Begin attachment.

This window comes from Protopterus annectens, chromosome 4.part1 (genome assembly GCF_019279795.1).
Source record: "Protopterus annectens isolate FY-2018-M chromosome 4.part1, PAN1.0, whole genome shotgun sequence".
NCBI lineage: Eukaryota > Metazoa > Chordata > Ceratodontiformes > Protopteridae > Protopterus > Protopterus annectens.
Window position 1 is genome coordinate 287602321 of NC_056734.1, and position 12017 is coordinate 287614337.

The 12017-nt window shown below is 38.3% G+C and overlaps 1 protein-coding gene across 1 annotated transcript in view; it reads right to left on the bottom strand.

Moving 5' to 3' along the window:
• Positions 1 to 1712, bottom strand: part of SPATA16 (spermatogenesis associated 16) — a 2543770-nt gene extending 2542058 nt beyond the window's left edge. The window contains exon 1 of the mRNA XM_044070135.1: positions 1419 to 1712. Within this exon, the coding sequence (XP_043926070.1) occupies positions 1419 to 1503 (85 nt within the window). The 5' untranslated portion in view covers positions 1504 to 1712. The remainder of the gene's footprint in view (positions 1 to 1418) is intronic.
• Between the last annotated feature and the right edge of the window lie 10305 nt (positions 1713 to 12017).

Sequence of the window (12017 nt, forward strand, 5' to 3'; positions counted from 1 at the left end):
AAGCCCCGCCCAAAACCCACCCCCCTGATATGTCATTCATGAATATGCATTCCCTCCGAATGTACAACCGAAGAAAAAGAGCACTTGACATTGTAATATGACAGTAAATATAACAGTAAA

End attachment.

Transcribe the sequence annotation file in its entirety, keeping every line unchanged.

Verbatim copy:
This window comes from Protopterus annectens, chromosome 4.part1 (genome assembly GCF_019279795.1).
Source record: "Protopterus annectens isolate FY-2018-M chromosome 4.part1, PAN1.0, whole genome shotgun sequence".
NCBI lineage: Eukaryota > Metazoa > Chordata > Ceratodontiformes > Protopteridae > Protopterus > Protopterus annectens.
Window position 1 is genome coordinate 287602321 of NC_056734.1, and position 12017 is coordinate 287614337.

The 12017-nt window shown below is 38.3% G+C and overlaps 1 protein-coding gene across 1 annotated transcript in view; it reads right to left on the bottom strand.

Moving 5' to 3' along the window:
• Positions 1 to 1712, bottom strand: part of SPATA16 (spermatogenesis associated 16) — a 2543770-nt gene extending 2542058 nt beyond the window's left edge. The window contains exon 1 of the mRNA XM_044070135.1: positions 1419 to 1712. Within this exon, the coding sequence (XP_043926070.1) occupies positions 1419 to 1503 (85 nt within the window). The 5' untranslated portion in view covers positions 1504 to 1712. The remainder of the gene's footprint in view (positions 1 to 1418) is intronic.
• Between the last annotated feature and the right edge of the window lie 10305 nt (positions 1713 to 12017).

Sequence of the window (12017 nt, forward strand, 5' to 3'; positions counted from 1 at the left end):
AAGCCCCGCCCAAAACCCACCCCCCTGATATGTCATTCATGAATATGCATTCCCTCCGAATGTACAACCGAAGAAAAAGAGCACTTGACATTGTAATATGACAGTAAATATAACAGTAAA